On Saturday I facilitated another young persons workshop for Wirdsmit. It was a frisky day with freezing wind from the north and hailstones gathering in the gutter. The miles dropped off the electric car quickly as I drove to Stromness, but there would be a tail wind back.
Our theme was ‘The Hidden Horror’ and I had developed some prompts from this gem of a website and this turned into a brilliant little session developing ideas for chilling stories. We began by choosing an everyday object and making a simple drawing on one side of a piece of paper. The object was labelled with various descriptions to give a feel for it. People chose a wide variety of things from lizards to backpacks, bags to trees, journals to hands and of course pumpkins! The next challenge was to draw the object again, exactly the same, but this time change the descriptions so they gave the object a different feel – using words that were sinister, or strange, or spooky. we then began to think of backstories for our objects.
We read some poems from Dragons, Dinosaurs and Monsters by John Foster and Korky Paul. This is a brilliant, spine tingling and funny collection with inventive colourful pictures, perfect for 4-10 year olds and gave some great visual prompts to the youngsters imaginations as well as introducing lots of rhymes and a sense of fun.
It was time to move from sinister descriptions onto the main challenge and writing down the fear….
Here’s the options I suggested:
A spooky poem with a simple rhyme and repeat first line ABA
A spooky poem with a rhyme ABAB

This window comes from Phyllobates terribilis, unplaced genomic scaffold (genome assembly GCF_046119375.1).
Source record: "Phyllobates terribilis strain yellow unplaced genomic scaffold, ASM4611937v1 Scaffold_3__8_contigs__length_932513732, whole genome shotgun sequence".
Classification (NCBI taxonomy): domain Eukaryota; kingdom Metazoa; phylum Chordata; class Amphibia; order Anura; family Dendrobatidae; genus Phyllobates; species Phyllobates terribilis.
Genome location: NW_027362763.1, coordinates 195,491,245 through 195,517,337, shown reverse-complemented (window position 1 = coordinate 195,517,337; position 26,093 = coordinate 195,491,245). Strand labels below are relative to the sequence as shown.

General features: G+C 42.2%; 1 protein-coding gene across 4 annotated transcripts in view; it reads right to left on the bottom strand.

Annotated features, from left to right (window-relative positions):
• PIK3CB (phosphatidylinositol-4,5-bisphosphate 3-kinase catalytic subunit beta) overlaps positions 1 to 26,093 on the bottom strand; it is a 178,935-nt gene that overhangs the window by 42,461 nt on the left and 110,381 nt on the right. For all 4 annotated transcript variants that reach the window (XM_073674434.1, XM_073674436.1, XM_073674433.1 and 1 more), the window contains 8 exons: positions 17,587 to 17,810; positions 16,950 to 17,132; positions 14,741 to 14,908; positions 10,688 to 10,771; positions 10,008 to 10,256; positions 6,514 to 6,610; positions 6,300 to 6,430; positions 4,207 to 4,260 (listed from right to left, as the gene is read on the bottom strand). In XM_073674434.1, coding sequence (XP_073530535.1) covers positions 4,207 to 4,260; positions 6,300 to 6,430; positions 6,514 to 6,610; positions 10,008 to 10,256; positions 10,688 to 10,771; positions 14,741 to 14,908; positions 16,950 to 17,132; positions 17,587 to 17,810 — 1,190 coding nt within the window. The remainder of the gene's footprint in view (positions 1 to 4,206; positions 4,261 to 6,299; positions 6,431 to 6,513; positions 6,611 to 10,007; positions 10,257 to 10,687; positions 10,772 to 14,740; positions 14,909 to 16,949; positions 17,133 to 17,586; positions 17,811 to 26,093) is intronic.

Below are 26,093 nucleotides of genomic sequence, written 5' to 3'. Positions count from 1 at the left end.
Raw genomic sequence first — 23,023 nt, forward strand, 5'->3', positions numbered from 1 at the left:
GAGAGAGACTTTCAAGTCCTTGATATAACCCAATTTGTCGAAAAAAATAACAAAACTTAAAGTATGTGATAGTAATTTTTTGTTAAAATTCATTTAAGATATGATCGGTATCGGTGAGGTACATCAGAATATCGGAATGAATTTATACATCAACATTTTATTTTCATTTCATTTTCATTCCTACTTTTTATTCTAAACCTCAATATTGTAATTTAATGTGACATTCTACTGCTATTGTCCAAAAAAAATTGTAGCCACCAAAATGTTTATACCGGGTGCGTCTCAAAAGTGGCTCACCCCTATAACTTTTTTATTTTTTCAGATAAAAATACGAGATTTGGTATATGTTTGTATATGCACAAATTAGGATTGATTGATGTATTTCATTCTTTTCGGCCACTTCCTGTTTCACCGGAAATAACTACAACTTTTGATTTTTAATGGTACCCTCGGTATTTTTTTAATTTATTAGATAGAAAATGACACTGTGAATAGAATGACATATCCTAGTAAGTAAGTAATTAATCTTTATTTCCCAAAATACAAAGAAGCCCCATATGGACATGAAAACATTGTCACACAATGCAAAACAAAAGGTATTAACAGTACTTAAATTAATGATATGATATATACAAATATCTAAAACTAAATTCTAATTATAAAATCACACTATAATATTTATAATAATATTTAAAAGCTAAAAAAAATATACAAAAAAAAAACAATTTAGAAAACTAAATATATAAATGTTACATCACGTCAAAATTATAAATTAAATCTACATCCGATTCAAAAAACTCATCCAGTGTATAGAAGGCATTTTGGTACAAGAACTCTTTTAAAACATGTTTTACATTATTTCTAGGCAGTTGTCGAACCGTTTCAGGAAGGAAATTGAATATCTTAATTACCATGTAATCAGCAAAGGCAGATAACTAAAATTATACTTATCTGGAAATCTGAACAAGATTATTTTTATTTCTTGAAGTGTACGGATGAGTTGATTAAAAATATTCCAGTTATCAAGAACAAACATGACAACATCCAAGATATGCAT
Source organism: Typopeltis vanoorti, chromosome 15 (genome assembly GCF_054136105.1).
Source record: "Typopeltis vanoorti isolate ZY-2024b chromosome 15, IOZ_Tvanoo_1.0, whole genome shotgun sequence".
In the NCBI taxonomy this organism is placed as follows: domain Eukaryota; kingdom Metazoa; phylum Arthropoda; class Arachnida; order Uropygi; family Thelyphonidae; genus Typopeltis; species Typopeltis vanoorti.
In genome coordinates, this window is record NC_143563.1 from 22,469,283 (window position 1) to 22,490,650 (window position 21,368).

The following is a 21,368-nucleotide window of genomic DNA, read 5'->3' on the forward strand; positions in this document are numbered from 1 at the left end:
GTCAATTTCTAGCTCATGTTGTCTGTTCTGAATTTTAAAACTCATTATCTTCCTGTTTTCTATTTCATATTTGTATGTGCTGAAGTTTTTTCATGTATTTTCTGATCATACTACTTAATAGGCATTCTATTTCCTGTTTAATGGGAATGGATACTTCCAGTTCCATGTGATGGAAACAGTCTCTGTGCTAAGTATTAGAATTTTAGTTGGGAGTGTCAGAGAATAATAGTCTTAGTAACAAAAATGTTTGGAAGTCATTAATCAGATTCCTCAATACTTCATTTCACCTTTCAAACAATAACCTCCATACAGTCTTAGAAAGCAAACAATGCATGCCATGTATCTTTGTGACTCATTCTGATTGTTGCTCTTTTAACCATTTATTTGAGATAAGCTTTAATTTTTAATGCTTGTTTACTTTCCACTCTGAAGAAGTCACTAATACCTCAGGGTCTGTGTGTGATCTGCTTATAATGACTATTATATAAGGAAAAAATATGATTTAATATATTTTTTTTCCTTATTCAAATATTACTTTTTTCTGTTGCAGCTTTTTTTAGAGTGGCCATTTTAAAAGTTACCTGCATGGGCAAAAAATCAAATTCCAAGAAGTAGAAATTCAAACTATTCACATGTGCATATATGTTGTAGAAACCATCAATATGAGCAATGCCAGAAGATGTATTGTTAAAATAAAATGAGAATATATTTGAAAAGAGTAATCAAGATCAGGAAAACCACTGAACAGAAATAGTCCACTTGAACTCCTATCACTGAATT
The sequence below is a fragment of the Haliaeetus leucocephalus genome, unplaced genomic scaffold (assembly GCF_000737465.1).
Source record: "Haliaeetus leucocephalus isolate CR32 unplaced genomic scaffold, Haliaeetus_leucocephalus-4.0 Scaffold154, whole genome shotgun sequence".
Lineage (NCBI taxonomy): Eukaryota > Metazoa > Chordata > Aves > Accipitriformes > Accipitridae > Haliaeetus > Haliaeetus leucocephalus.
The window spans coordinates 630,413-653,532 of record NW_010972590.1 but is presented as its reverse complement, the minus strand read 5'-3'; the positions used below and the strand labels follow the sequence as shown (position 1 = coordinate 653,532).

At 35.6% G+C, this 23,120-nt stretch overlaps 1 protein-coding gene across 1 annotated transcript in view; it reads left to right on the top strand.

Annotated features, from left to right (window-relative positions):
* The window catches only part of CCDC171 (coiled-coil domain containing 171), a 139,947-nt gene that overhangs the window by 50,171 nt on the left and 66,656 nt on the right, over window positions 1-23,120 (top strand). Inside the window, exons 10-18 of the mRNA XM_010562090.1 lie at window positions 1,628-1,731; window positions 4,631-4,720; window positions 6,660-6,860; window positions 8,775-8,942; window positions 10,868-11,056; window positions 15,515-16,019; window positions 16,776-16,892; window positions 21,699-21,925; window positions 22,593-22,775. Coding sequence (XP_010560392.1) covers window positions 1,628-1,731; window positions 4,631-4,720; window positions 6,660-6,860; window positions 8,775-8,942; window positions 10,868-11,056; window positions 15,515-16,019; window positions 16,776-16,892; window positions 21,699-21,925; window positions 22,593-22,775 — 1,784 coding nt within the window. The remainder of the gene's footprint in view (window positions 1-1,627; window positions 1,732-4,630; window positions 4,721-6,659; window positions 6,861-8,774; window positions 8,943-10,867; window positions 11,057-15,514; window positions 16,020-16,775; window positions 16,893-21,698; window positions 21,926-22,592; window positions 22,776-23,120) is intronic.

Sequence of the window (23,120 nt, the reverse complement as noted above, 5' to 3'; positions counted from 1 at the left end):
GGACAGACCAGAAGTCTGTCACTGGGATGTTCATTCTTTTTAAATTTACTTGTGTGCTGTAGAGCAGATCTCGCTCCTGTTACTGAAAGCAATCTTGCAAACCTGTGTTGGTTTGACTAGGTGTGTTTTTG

A spooky story using our object with the added challenge of making our character feel alone and that the ‘thing of horror’ remained out of sight.
There were loads of different responses from the youngsters from giant lizards marching through town, a beautifully scary forest, a shadow monster, Mr Cuddles (!) A Shore Street Mystery, a haunted oak tree and a feast of rhyming words.
On reflection the opening exercise based on an object worked really well and could have been expanded and developed into a story itself, but I wanted to give the option of going in different directions. It was simple enough for everyone to get involved and to take it where they wanted. There were some brilliant pieces written, and they steered away from the tendency of youngsters to crank up a high death count from zombie marauding into more subtle and chilling writing. The descriptive words we shared gave us a good bank to use whilst we were writing.
Plenty of biscuits and orange squash kept us in the present and we completed our session sharing our pieces and discussing plans for a thoroughly enjoyable halloween.
Wirdsmit is funded by the George Mackay Brown Fellowship .
More information can be found about the group on facebook.